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In the newly-remodeled space, reclaimed French doors lead from the guest bedroom (used as a dressing room) into the master bath, creating a bright and inviting ambiance throughout the second floor master suite.
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Aesthetic & Inspiration
The clients were inspired by clean, neutral colors and an elegant, spacious, unfussy aesthetic. Bright, natural light was a must-have for this project, and the whole bathroom makes use of ambient and direct sunlight. Here, a glassed-in shower provides plenty of light and keeps the airy bathroom from feeling compartmentalized.

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Project Features
A pocket door provides access to the master bedroom without the door swing taking up floor space. The master bedroom’s original closets were removed to allow the bed to sit just under the slope of the ceiling, creating more space in the bedroom and easier access to the master bathroom.

The antique claw-foot tub was placed under the window, allowing beautiful light to flood the room. Clean, pale colors in the tile and wall paint keep the room bright while allowing accent colors to really pop.

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Finely-detailed cabinetry makes the most of the limited space. The sink area occupies what used to be a shallow closet with bifold doors, so cabinetry with varying depths keeps the bathroom from feeling cramped. The cabinet color, a soft dove grey, is soothing without feeling cold or clinical.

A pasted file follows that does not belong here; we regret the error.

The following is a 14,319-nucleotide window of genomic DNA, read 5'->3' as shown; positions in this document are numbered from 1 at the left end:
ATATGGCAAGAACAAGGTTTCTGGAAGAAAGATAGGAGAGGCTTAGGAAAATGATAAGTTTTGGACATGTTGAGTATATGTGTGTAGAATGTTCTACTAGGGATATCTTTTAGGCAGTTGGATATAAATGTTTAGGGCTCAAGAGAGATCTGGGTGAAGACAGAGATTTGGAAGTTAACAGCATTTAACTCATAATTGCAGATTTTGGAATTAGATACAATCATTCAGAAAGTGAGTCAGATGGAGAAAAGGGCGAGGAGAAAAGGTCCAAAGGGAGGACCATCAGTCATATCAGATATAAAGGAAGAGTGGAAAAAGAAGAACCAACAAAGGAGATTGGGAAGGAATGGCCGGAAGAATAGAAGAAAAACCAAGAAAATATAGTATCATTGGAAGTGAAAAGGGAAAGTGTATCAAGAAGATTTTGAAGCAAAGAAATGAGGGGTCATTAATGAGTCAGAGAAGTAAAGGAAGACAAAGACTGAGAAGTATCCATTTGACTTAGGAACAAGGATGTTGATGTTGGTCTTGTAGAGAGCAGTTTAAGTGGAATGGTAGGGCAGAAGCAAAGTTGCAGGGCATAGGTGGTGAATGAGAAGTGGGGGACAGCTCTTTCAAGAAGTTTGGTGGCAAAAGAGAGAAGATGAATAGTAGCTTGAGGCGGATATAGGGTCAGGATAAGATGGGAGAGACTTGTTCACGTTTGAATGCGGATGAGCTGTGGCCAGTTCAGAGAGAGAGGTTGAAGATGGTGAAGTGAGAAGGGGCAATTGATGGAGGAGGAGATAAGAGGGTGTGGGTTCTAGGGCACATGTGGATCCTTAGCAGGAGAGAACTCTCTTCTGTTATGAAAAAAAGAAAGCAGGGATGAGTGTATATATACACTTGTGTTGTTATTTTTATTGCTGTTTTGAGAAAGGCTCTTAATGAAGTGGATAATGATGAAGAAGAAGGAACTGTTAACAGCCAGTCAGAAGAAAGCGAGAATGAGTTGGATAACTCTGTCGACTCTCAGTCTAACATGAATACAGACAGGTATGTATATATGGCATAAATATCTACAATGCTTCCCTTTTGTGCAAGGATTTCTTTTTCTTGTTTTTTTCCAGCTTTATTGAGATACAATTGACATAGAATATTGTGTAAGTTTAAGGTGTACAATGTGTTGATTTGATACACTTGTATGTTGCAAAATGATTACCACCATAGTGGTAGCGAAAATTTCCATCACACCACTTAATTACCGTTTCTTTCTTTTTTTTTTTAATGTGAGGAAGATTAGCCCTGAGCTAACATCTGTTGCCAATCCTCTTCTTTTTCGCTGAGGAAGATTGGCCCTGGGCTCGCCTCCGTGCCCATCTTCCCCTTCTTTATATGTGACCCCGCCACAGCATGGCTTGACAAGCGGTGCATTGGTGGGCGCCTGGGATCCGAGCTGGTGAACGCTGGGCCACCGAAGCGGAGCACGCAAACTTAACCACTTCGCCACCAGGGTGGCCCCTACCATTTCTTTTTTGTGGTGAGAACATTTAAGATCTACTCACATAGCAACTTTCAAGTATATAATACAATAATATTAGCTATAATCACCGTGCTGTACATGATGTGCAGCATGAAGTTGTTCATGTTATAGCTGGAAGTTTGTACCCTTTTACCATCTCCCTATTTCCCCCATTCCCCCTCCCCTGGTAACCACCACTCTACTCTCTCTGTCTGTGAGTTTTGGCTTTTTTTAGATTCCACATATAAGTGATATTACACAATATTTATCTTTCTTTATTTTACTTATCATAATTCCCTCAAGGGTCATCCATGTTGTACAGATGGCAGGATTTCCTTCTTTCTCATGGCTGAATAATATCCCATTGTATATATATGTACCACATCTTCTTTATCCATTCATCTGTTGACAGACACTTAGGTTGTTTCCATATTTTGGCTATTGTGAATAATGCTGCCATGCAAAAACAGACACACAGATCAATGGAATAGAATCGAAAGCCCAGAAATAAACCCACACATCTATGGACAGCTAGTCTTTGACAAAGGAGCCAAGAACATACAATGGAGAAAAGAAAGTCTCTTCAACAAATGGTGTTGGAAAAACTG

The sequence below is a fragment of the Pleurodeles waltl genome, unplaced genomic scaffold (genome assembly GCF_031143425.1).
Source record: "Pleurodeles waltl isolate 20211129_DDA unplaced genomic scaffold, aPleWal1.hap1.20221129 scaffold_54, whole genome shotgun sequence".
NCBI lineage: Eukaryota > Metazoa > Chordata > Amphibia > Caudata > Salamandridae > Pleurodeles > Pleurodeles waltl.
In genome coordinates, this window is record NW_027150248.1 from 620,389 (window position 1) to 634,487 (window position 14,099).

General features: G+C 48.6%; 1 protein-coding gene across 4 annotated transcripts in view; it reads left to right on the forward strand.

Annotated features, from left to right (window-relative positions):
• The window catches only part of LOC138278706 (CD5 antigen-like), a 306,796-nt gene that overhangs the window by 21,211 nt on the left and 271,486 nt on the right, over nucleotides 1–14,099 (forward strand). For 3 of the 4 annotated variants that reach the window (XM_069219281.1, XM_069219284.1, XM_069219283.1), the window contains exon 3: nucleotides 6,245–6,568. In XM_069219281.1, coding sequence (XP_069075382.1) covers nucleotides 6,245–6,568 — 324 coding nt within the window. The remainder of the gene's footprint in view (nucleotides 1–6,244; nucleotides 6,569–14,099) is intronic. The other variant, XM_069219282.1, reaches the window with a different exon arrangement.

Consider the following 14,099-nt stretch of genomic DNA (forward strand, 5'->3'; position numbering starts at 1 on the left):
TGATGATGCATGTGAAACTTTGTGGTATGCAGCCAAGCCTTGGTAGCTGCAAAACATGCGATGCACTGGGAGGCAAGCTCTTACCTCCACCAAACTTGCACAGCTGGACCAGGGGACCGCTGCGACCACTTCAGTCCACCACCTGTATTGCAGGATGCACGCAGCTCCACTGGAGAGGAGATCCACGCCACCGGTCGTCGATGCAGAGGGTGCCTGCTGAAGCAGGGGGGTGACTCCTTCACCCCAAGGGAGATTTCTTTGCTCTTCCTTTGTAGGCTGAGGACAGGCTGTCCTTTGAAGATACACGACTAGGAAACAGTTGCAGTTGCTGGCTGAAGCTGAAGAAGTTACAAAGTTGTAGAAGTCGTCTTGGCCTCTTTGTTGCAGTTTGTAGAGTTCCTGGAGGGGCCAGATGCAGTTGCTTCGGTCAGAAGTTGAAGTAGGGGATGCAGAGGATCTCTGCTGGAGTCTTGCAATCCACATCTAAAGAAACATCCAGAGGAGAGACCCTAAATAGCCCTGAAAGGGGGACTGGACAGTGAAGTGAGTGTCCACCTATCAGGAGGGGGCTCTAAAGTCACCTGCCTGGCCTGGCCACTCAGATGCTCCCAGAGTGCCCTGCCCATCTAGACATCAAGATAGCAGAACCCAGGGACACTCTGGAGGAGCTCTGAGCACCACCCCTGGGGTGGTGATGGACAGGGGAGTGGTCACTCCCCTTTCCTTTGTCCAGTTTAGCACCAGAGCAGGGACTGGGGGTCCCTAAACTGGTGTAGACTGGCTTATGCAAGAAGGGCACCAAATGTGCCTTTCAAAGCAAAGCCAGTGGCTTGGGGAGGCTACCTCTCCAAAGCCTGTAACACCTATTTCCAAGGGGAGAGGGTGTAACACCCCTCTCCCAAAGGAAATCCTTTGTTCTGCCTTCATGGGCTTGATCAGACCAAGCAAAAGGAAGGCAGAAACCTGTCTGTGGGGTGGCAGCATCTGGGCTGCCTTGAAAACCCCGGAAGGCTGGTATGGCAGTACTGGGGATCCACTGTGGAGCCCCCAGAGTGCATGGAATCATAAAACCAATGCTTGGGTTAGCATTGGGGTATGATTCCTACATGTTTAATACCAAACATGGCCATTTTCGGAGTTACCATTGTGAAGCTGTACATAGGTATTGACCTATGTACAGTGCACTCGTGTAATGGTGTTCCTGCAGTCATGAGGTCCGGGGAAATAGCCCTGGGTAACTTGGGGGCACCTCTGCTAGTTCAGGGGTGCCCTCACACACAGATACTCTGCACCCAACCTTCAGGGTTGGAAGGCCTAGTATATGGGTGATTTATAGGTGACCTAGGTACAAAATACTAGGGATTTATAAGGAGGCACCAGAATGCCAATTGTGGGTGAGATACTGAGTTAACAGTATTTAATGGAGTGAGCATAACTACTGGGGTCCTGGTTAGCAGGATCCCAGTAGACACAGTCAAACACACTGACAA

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Antique accents, like this reclaimed light fixture and intricate mirror, mesh with the new construction for a space that reflects the era the historic home was built in.

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When the guest room is not needed for company, light flows from the bathroom into the guest room, making it a cozy place for reading and providing plenty of space as a dressing room. All in all, the project brings new life to an old space, making this home more livable–for both the owners and their out-of-town guests.

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Bold, beautiful contemporary farmhouse

October 11th, 2016 by Mary Schmelzer

Farmhouse fireplace
This new home, built on a working farm, added fresh, bright colors to transform an open floor plan and to give liveliness to the rooms in constant use.

The fireplace wall, above, separates the kitchen and the living room. Since stone to the vaulted ceiling would seem too massive, a bright green color was chosen to cover the area above the mantle. The mantle was custom fit from a salvaged barn beam. Like the green? Try Benjamin Moore’s “dill pickle.”

Farmhouse mudroom

The daily mudroom entry also houses a shower–to rinse off daily work dirt–and the laundry machines. Visible from the kitchen, the orange color provides a sunny hue and a strong contrast against the white woodwork. Marmoleum flooring withstands the wear and tear of a well-used area and hides the farm dust and lint from the laundry machines. Benjamin Moore’s “Adobe dust” is a nice, terra cotta-type orange.

The neutral warm gray walls provide a backdrop for cabinets, tile and floors

The neutral warm gray walls provide a backdrop for cabinets, tile and floors

With all the color in view of the main living area, a neutral, warmer gray was chosen for the great room. The neutral color allows the white woodwork and cabinetry to stand out, but allows the glass tile, wood floor and furniture to look grounded without being too much of a contrast. “Abalone” by Benjamin Moore is a good, warm gray.

Farmhouse master shower